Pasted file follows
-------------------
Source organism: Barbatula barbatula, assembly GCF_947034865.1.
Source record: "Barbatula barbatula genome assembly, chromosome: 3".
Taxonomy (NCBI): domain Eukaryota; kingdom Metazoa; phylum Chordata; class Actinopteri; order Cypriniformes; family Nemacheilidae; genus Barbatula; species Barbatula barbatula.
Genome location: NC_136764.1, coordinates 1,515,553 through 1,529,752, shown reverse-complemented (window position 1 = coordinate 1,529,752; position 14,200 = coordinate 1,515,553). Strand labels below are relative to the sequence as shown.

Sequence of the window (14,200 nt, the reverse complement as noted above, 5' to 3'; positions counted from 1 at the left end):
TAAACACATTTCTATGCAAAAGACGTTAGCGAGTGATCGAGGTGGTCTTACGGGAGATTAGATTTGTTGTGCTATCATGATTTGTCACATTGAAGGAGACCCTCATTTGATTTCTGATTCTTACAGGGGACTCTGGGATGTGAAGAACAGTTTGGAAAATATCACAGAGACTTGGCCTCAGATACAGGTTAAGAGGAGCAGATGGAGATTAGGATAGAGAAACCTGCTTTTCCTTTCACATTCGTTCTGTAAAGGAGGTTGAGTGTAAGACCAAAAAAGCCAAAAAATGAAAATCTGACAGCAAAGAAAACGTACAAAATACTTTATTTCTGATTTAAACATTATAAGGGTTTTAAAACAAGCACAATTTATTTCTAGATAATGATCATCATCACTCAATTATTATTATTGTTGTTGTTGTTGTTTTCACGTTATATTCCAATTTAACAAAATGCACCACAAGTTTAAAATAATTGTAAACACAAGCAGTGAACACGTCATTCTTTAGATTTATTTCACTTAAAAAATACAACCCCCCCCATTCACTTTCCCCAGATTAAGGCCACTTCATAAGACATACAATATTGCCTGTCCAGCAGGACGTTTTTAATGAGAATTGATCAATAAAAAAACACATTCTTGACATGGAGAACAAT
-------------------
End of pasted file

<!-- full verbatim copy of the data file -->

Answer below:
Source organism: Barbatula barbatula, assembly GCF_947034865.1.
Source record: "Barbatula barbatula genome assembly, chromosome: 3".
Taxonomy (NCBI): domain Eukaryota; kingdom Metazoa; phylum Chordata; class Actinopteri; order Cypriniformes; family Nemacheilidae; genus Barbatula; species Barbatula barbatula.
Genome location: NC_136764.1, coordinates 1,515,553 through 1,529,752, shown reverse-complemented (window position 1 = coordinate 1,529,752; position 14,200 = coordinate 1,515,553). Strand labels below are relative to the sequence as shown.

Sequence of the window (14,200 nt, the reverse complement as noted above, 5' to 3'; positions counted from 1 at the left end):
TAAACACATTTCTATGCAAAAGACGTTAGCGAGTGATCGAGGTGGTCTTACGGGAGATTAGATTTGTTGTGCTATCATGATTTGTCACATTGAAGGAGACCCTCATTTGATTTCTGATTCTTACAGGGGACTCTGGGATGTGAAGAACAGTTTGGAAAATATCACAGAGACTTGGCCTCAGATACAGGTTAAGAGGAGCAGATGGAGATTAGGATAGAGAAACCTGCTTTTCCTTTCACATTCGTTCTGTAAAGGAGGTTGAGTGTAAGACCAAAAAAGCCAAAAAATGAAAATCTGACAGCAAAGAAAACGTACAAAATACTTTATTTCTGATTTAAACATTATAAGGGTTTTAAAACAAGCACAATTTATTTCTAGATAATGATCATCATCACTCAATTATTATTATTGTTGTTGTTGTTGTTTTCACGTTATATTCCAATTTAACAAAATGCACCACAAGTTTAAAATAATTGTAAACACAAGCAGTGAACACGTCATTCTTTAGATTTATTTCACTTAAAAAATACAACCCCCCCCATTCACTTTCCCCAGATTAAGGCCACTTCATAAGACATACAATATTGCCTGTCCAGCAGGACGTTTTTAATGAGAATTGATCAATAAAAAAACACATTCTTGACATGGAGAACAAT